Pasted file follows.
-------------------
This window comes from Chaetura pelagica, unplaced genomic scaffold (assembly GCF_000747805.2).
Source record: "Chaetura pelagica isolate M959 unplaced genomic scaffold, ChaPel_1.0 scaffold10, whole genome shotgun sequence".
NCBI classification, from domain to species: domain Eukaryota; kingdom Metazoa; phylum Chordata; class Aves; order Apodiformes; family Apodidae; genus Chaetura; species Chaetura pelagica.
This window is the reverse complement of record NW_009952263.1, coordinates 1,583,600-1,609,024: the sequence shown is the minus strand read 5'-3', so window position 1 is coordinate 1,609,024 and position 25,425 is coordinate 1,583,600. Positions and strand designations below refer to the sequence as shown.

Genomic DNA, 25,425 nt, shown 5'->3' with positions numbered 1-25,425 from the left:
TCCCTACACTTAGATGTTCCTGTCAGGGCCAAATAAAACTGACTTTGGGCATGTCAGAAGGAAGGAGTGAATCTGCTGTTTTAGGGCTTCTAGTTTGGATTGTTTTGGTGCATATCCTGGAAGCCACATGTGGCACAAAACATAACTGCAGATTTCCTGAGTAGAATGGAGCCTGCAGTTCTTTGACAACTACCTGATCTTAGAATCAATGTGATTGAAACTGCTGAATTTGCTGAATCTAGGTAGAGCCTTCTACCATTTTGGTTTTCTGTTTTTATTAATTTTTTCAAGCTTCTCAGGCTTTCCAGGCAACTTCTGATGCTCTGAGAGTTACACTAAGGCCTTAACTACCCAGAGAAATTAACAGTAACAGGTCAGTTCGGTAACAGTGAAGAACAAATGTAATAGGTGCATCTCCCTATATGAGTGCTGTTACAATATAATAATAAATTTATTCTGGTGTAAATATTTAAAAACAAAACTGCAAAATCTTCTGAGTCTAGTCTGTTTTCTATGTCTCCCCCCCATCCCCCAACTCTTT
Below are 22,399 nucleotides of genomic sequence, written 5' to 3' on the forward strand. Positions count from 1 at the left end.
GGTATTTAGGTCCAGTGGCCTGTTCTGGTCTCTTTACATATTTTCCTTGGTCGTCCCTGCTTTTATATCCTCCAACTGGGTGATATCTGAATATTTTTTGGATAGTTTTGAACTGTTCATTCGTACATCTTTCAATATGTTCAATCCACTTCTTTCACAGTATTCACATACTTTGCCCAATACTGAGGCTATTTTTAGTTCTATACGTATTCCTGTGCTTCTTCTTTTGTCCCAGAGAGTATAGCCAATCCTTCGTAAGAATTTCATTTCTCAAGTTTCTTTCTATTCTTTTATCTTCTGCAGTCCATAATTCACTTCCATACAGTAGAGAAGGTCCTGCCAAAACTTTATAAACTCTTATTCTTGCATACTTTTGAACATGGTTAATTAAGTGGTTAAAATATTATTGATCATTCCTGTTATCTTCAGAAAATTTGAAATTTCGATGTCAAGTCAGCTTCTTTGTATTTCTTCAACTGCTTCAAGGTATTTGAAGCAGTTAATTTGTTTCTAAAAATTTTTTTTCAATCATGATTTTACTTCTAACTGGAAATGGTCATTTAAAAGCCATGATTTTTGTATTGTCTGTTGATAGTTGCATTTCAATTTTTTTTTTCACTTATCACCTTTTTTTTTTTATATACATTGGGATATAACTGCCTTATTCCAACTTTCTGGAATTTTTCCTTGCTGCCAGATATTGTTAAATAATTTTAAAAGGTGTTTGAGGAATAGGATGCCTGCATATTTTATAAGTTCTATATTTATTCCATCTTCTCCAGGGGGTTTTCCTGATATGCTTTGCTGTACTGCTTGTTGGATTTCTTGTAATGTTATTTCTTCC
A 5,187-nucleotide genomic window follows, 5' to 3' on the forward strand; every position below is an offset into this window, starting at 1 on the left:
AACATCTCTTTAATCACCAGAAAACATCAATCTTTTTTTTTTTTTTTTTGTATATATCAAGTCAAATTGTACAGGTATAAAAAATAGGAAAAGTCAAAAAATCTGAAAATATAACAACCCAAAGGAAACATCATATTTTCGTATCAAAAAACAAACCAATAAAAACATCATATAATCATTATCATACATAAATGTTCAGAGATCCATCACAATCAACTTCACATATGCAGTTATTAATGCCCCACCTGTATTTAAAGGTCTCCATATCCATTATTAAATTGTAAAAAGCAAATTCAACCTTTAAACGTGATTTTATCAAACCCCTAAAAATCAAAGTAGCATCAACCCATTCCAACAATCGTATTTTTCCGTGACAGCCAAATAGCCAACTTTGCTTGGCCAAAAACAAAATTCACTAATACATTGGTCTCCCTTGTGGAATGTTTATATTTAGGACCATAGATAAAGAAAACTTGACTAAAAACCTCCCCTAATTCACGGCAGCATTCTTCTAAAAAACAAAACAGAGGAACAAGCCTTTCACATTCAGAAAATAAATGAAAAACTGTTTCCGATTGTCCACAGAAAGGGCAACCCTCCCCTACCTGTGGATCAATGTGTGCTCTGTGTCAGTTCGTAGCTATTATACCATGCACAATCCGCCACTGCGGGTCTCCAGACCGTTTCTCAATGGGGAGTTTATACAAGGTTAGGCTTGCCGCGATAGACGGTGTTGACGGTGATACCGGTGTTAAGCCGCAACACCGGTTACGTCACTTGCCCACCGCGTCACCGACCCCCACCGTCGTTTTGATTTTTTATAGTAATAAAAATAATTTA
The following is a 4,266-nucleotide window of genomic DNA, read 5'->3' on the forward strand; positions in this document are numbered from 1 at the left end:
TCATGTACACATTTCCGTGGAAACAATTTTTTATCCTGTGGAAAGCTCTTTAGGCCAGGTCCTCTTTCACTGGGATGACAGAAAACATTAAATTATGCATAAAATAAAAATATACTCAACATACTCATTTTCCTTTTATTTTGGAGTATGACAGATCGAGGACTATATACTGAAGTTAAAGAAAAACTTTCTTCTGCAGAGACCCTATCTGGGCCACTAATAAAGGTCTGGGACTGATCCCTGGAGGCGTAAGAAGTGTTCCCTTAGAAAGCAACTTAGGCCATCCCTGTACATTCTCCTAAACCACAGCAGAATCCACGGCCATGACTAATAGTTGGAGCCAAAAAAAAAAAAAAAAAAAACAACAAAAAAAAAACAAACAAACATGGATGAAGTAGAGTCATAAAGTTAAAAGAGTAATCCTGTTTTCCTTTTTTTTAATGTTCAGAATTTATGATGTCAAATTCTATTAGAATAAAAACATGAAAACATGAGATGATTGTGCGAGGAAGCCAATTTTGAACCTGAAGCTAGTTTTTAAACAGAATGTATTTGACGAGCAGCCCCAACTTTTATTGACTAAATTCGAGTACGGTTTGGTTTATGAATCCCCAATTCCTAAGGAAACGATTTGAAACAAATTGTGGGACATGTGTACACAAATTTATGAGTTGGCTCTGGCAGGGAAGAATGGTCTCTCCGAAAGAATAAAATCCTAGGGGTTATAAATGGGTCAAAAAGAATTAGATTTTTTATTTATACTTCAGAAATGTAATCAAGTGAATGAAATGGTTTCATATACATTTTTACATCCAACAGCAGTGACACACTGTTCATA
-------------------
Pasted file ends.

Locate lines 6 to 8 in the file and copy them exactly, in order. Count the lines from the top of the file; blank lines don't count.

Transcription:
TCCCTACACTTAGATGTTCCTGTCAGGGCCAAATAAAACTGACTTTGGGCATGTCAGAAGGAAGGAGTGAATCTGCTGTTTTAGGGCTTCTAGTTTGGATTGTTTTGGTGCATATCCTGGAAGCCACATGTGGCACAAAACATAACTGCAGATTTCCTGAGTAGAATGGAGCCTGCAGTTCTTTGACAACTACCTGATCTTAGAATCAATGTGATTGAAACTGCTGAATTTGCTGAATCTAGGTAGAGCCTTCTACCATTTTGGTTTTCTGTTTTTATTAATTTTTTCAAGCTTCTCAGGCTTTCCAGGCAACTTCTGATGCTCTGAGAGTTACACTAAGGCCTTAACTACCCAGAGAAATTAACAGTAACAGGTCAGTTCGGTAACAGTGAAGAACAAATGTAATAGGTGCATCTCCCTATATGAGTGCTGTTACAATATAATAATAAATTTATTCTGGTGTAAATATTTAAAAACAAAACTGCAAAATCTTCTGAGTCTAGTCTGTTTTCTATGTCTCCCCCCCATCCCCCAACTCTTT
Below are 22,399 nucleotides of genomic sequence, written 5' to 3' on the forward strand. Positions count from 1 at the left end.
GGTATTTAGGTCCAGTGGCCTGTTCTGGTCTCTTTACATATTTTCCTTGGTCGTCCCTGCTTTTATATCCTCCAACTGGGTGATATCTGAATATTTTTTGGATAGTTTTGAACTGTTCATTCGTACATCTTTCAATATGTTCAATCCACTTCTTTCACAGTATTCACATACTTTGCCCAATACTGAGGCTATTTTTAGTTCTATACGTATTCCTGTGCTTCTTCTTTTGTCCCAGAGAGTATAGCCAATCCTTCGTAAGAATTTCATTTCTCAAGTTTCTTTCTATTCTTTTATCTTCTGCAGTCCATAATTCACTTCCATACAGTAGAGAAGGTCCTGCCAAAACTTTATAAACTCTTATTCTTGCATACTTTTGAACATGGTTAATTAAGTGGTTAAAATATTATTGATCATTCCTGTTATCTTCAGAAAATTTGAAATTTCGATGTCAAGTCAGCTTCTTTGTATTTCTTCAACTGCTTCAAGGTATTTGAAGCAGTTAATTTGTTTCTAAAAATTTTTTTTCAATCATGATTTTACTTCTAACTGGAAATGGTCATTTAAAAGCCATGATTTTTGTATTGTCTGTTGATAGTTGCATTTCAATTTTTTTTTTCACTTATCACCTTTTTTTTTTTATATACATTGGGATATAACTGCCTTATTCCAACTTTCTGGAATTTTTCCTTGCTGCCAGATATTGTTAAATAATTTTAAAAGGTGTTTGAGGAATAGGATGCCTGCATATTTTATAAGTTCTATATTTATTCCATCTTCTCCAGGGGGTTTTCCTGATATGCTTTGCTGTACTGCTTGTTGGATTTCTTGTAATGTTATTTCTTCC